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Re: [link draft] Changing the model for links

From: Mark Nottingham <mnot@mnot.net>
Date: Wed, 8 Apr 2009 21:16:07 +1000
Cc: "Phil Archer" <phil@philarcher.org>, "HTTP Working Group" <ietf-http-wg@w3.org>, "Ian Hickson" <ian@hixie.ch>
Message-Id: <21981AFE-844C-41FF-9DDF-9834889211E3@mnot.net>
To: "Anne van Kesteren" <annevk@opera.com>

On 08/04/2009, at 9:03 PM, Anne van Kesteren wrote:

>>
>> Also, has testing been done around UAs with regard to serialisation  
>> in HTML? I.e., which of these qualify as an alternate stylesheet  
>> according to implementations?
>>
>> <link rel="alternate stylesheet" href="a"/>
>> <link rel="stylesheet alternate" href="a"/>
>> <link rel="stylesheet" href="a"/><link rel="alternate" href="a"/>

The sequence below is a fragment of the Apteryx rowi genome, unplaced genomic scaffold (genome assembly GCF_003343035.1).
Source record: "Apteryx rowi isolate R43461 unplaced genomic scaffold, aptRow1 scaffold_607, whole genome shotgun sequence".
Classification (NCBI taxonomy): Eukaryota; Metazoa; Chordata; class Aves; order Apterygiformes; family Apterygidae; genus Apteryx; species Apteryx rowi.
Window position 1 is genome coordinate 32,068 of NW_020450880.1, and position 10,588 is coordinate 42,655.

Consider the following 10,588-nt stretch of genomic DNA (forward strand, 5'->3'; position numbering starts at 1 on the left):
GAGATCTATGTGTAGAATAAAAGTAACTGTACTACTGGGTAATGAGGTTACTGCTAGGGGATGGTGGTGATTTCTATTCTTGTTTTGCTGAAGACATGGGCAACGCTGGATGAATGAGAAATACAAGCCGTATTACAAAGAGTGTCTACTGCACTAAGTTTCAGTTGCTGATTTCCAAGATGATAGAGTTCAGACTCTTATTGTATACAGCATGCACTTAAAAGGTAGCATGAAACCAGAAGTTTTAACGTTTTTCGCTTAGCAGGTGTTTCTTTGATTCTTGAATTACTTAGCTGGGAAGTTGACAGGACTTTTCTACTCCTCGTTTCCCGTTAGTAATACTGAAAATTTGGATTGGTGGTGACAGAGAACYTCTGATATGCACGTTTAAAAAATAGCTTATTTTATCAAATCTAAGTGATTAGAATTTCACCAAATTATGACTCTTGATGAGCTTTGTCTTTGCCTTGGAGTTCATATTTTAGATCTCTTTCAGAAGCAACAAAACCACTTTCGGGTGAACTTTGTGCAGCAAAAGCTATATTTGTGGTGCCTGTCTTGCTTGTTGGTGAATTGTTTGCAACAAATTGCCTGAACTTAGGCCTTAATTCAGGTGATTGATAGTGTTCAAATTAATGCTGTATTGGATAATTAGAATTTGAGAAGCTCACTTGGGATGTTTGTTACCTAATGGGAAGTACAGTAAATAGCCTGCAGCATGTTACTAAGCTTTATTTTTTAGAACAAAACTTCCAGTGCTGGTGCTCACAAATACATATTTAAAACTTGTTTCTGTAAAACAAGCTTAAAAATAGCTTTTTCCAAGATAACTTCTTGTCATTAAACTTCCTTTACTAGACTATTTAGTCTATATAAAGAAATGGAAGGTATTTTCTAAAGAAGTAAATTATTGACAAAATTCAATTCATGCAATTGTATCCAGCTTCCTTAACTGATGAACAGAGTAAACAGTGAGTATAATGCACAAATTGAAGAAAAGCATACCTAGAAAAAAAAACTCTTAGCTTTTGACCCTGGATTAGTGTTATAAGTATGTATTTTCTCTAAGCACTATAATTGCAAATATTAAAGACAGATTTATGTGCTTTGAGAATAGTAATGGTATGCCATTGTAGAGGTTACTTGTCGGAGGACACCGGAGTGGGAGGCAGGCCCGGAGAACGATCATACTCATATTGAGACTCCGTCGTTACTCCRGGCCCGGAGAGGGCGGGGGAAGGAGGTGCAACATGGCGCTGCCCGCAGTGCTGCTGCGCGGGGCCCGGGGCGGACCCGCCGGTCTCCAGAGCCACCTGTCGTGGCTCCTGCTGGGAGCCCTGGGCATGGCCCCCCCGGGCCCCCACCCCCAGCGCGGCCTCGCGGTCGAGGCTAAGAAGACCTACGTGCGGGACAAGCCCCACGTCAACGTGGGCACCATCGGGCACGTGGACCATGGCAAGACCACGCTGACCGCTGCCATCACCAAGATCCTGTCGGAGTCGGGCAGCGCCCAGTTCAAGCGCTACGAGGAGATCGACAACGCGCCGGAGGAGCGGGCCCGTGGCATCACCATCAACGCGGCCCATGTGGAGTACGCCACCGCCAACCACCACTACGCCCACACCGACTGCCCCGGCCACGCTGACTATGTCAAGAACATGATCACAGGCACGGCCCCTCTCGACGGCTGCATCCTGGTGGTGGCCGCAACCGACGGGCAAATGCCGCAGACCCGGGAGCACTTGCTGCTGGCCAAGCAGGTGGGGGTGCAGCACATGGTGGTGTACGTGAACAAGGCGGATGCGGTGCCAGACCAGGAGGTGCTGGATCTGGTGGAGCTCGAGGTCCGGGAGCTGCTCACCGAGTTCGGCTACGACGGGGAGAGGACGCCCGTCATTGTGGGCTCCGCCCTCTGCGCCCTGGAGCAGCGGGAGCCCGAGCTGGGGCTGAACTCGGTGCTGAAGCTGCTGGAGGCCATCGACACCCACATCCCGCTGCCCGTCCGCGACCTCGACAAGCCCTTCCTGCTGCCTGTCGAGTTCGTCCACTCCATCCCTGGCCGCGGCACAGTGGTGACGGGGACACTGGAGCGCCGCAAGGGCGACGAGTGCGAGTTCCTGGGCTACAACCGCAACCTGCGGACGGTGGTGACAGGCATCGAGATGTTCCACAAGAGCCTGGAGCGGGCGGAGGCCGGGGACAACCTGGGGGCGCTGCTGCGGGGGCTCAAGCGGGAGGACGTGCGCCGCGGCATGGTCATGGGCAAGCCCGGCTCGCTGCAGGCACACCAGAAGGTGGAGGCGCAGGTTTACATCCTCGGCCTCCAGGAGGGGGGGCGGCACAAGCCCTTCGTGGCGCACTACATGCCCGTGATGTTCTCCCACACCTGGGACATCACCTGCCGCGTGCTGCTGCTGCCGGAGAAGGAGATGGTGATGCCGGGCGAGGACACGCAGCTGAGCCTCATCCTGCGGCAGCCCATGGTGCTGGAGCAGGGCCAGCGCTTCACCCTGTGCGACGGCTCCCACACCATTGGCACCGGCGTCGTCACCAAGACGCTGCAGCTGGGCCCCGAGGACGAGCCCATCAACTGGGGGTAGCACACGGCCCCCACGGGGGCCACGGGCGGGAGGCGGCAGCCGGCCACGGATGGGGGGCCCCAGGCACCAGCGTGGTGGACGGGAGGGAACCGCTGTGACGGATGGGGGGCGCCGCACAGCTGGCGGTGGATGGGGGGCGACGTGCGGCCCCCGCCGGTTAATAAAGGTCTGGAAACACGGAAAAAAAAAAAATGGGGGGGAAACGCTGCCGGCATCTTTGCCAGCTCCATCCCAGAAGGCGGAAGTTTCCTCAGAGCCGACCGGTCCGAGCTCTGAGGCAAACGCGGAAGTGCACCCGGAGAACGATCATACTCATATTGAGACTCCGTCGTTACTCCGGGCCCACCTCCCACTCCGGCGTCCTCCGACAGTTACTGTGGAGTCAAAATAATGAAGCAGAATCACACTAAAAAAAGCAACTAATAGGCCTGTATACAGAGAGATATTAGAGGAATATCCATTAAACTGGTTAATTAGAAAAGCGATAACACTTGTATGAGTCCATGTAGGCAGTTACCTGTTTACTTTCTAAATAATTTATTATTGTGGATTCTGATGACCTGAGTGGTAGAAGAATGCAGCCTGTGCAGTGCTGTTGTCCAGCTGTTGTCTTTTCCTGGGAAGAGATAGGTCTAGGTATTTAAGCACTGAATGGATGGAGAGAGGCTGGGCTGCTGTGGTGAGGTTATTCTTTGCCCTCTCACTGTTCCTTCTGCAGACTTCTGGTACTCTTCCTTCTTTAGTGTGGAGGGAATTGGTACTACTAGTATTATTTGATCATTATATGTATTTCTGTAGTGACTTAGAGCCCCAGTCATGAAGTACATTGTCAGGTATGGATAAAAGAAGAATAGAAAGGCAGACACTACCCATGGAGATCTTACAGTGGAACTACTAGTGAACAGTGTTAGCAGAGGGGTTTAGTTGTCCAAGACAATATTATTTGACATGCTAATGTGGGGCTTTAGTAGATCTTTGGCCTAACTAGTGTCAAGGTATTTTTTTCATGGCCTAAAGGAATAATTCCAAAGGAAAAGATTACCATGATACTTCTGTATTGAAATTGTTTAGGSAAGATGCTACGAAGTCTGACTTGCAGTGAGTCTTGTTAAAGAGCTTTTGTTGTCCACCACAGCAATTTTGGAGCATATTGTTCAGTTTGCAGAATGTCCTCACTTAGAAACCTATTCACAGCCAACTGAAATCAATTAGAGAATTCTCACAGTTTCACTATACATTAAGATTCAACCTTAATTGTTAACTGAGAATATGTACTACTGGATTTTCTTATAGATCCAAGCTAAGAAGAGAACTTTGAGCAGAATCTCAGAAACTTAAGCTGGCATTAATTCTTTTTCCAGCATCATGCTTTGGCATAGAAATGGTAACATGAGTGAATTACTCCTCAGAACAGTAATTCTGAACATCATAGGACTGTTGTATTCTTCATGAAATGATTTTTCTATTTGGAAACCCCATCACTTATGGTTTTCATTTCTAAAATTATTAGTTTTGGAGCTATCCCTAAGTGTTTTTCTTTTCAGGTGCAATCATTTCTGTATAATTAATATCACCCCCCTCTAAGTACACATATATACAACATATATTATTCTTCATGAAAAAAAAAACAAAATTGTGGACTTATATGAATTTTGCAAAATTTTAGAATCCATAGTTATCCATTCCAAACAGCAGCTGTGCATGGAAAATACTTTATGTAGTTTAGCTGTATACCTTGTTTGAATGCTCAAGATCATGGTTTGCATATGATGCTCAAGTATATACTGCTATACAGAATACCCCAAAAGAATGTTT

>
> The first two.

Hmm. HTML4 doesn't even really give license to do the second form; is  
that consistent behaviour across all browsers?



>> Again, if "alternate stylesheet" is grandfathered in and "up up" is  
>> supported by saying that all forms that result in two links to the  
>> same target with 'up' as the relation, it's a lot easier to get  
>> there.
>
> That doesn't really work. E.g. it's quite likely that pages have  
> "up" links both as data in <link> but also within the page using  
> <a>. You don't want those to add up I think.

Good point.

So, I'm very interested in whether 'up up' is a good idea, whose idea  
it is, who wants to implement it, and who already has.

More to the point, does anybody really need 'up up up up up up up',  
which is what this implies?


--
Mark Nottingham     http://www.mnot.net/
Received on Wednesday, 8 April 2009 11:16:48 GMT

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